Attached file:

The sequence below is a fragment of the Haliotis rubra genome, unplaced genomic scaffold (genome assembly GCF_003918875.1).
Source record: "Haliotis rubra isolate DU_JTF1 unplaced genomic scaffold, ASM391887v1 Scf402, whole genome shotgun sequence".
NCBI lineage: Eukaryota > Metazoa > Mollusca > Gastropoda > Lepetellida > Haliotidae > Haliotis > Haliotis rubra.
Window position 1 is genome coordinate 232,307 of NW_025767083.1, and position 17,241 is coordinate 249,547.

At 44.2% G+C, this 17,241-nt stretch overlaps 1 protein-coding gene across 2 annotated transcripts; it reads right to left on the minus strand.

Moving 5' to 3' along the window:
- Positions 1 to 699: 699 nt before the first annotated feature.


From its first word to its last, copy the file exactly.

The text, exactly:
The sequence below is a fragment of the Haliotis rubra genome, unplaced genomic scaffold (genome assembly GCF_003918875.1).
Source record: "Haliotis rubra isolate DU_JTF1 unplaced genomic scaffold, ASM391887v1 Scf402, whole genome shotgun sequence".
NCBI lineage: Eukaryota > Metazoa > Mollusca > Gastropoda > Lepetellida > Haliotidae > Haliotis > Haliotis rubra.
Window position 1 is genome coordinate 232,307 of NW_025767083.1, and position 17,241 is coordinate 249,547.

At 44.2% G+C, this 17,241-nt stretch overlaps 1 protein-coding gene across 2 annotated transcripts; it reads right to left on the minus strand.

Moving 5' to 3' along the window:
- Positions 1 to 699: 699 nt before the first annotated feature.